NetWellness is a global, community service providing quality, unbiased health information from our partner university faculty. NetWellness is commercial-free and does not accept advertising.
Monday, March 27, 2017
I am a 49 year old white female. My mother lost both breasts to cancer 40 years apart. I have had 3 surgeries on my right breast for what turned out to be benign cysts which never showed up on mammography. They were found during manual breast exams. Now I have had a mammogram (with magnification) which shows a cluster of microcalcifications in my left breast. (This is my first ever abnormal mammogram.) The radiologist has told me I have the choice of either going ahead and doing a biopsy or taking the "wait and see" approach. Although, rather than the normal 6 month wait he has recommended a follow up in 4 months. Between his not wanting to wait the full 6 months and my mother having had breast cancer twice, I am leaning toward going ahead with the biopsy. But,then again, I have been through 3 surgeries that were not malignant so I`m wondering if I`m jumping the gun. I am also wondering if, should this be a malignancy, waiting 4 months would alter the prognosis and/or treatment. I would appreciate anything you can share with me. Thank you.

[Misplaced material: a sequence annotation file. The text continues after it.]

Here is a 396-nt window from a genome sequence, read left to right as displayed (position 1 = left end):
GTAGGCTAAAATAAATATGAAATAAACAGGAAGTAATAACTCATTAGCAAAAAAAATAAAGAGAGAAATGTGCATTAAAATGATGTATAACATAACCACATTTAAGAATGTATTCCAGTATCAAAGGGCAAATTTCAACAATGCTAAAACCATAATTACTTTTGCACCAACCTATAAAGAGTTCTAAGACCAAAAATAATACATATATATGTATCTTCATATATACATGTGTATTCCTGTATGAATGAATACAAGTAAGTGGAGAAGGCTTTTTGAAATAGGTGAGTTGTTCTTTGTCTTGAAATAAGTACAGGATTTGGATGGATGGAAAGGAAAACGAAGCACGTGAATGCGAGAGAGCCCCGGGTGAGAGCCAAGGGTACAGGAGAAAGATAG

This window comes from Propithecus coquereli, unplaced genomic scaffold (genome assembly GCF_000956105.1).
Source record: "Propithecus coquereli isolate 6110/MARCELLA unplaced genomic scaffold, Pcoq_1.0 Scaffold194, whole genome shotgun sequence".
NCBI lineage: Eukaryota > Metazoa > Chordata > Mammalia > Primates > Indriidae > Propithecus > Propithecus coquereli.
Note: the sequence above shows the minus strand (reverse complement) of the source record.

Microcalcifications within the breast can reflect the presence of a number of conditions, most of which are types of fibrocystic changes. However, clustered or linear microcalcifications can indicate an early form of cancer, ductal carcinoma in situ (DCIS), if it is not associated with a distinct mass. Most biopsies today should be approached by stereotactic core needle to sample the area, not a full surgical approach, as the standard of care. In rare occasions, if the breast is small, or if the calcifications are close to the skin or chest wall, the stereotactic approach cannot be performed.
If only DCIS is present, you do have some time where follow-up will have no impact on survival. The problem is, you and your doctors do not know specifically what the microcalcifications reflect in terms of tissue changes. In the rare possibility of this being associated with an invasive malignancy, a wait could have possible survival implications. The needle type of biopsy makes for a very accurate sampling, though. In light of your family history, I think simply getting a sample by stereotactic core needle biopsy is the safer, quicker way to go.
Elizabeth Shaughnessy, MD, PhD
Associate Professor of Surgery
College of Medicine
University of Cincinnati